Tuesday, December 20, 2005

Falcon 1 Update - Not a Structural Failure After All

As we posted previously, the Falcon 1 maiden flight that was scheduled to liftoff yesterday was again scrubbed just before launch due to technical difficulties. The problem at the time was apparently with the first stage fuel tank. But, according to SpaceX founder and CEO Elon Musk, the problem was not structural in nature, as was originally thought.
While initially counting down under the threat of wind gusts above the rocket's rated 24 knots, the crew felt confident that they still had a good chance to get a launch in due to the generous 8 hour flight window this time around. As it turned out, though the winds eventually did cause the countdown to be placed on hold, this alone was not enough to keep the Falcon 1 grounded and scrub the launch.
It seems that during the hold period, while following procedures to drain the fuel tanks and attempt to wait out the winds, an electricalfault within a pressure valve in the first stage fuel tank caused an excess vacuum, leading to a partial collapse of the tank itself.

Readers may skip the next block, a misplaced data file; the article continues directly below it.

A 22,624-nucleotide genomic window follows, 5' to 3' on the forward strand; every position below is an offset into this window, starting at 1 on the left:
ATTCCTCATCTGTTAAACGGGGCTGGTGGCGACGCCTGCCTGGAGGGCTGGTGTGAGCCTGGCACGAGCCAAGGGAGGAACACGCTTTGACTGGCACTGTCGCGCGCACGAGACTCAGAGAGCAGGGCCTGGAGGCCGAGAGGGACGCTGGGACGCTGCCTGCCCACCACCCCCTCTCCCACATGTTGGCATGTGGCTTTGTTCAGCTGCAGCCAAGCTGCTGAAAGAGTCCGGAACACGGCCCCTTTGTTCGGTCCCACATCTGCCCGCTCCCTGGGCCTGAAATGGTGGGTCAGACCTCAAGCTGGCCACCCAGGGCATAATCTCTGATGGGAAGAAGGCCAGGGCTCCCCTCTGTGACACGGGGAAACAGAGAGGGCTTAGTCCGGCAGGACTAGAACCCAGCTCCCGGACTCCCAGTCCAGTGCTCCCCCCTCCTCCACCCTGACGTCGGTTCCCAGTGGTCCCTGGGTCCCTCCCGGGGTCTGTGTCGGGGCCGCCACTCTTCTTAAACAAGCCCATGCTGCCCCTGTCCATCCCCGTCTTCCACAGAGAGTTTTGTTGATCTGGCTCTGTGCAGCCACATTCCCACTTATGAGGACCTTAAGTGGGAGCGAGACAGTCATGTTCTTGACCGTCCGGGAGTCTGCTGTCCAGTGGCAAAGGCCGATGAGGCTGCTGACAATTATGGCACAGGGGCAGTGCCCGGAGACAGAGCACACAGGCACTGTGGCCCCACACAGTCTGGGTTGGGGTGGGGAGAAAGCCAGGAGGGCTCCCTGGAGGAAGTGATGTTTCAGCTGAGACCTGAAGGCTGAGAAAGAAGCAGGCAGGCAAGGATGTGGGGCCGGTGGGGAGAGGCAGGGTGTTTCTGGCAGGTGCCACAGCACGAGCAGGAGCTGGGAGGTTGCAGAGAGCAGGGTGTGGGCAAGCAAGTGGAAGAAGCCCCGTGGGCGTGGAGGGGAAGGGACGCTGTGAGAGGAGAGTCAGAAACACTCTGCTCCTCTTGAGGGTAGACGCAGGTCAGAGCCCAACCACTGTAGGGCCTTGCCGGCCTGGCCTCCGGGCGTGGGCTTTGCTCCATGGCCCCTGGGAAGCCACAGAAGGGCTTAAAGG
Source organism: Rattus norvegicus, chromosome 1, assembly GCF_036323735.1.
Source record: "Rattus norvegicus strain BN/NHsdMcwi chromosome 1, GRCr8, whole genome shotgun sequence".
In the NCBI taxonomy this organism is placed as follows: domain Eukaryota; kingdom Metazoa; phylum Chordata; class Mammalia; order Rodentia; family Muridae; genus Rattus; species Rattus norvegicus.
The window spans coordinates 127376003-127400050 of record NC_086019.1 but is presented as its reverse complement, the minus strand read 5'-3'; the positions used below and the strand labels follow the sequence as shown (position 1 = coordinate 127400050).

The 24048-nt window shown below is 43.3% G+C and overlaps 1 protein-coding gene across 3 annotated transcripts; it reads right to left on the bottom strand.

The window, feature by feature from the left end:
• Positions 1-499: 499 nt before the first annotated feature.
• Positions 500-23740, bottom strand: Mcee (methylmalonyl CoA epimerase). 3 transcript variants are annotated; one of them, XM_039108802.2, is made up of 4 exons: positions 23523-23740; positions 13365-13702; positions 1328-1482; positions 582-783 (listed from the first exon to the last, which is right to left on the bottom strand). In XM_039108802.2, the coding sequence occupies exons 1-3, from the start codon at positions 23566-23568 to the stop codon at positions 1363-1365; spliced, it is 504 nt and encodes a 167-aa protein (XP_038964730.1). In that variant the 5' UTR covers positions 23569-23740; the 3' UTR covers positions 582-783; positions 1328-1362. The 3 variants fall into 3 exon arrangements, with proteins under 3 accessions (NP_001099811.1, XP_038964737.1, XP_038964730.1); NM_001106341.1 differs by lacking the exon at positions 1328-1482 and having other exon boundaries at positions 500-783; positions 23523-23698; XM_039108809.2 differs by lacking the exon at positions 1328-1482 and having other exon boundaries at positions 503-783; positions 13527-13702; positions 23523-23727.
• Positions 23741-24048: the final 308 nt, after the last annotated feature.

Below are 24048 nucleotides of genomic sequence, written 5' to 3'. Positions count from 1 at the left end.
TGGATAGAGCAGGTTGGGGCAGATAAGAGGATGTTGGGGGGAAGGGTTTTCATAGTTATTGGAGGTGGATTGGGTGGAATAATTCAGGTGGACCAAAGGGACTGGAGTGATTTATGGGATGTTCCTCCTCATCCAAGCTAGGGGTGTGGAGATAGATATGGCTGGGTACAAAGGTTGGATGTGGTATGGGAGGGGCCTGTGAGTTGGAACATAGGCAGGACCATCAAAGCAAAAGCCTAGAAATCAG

Thus while the problem first manifested itself as structural failure, Musk made it clear that the cause of the structural damage was an electrical failure, and not due to a structural design fault. It is not simply a matter of semantics, either. On the contrary, this is an all-important distinction indeed. While the delays and glitches are somewhat problematic - and certainly frustrating - an electrical gremlin is a world away from an inherent structural failure. Furthermore, it seems that no other collateral damage was sustained by the rocket, though of course a more thorough analysis will be forthcoming in the days ahead.
As of this writing, the earliest Falcon 1 could make another attempt is near the end of January 2006. Here's hoping the third time's is indeed a charm, and of course we'll be keeping you posted...

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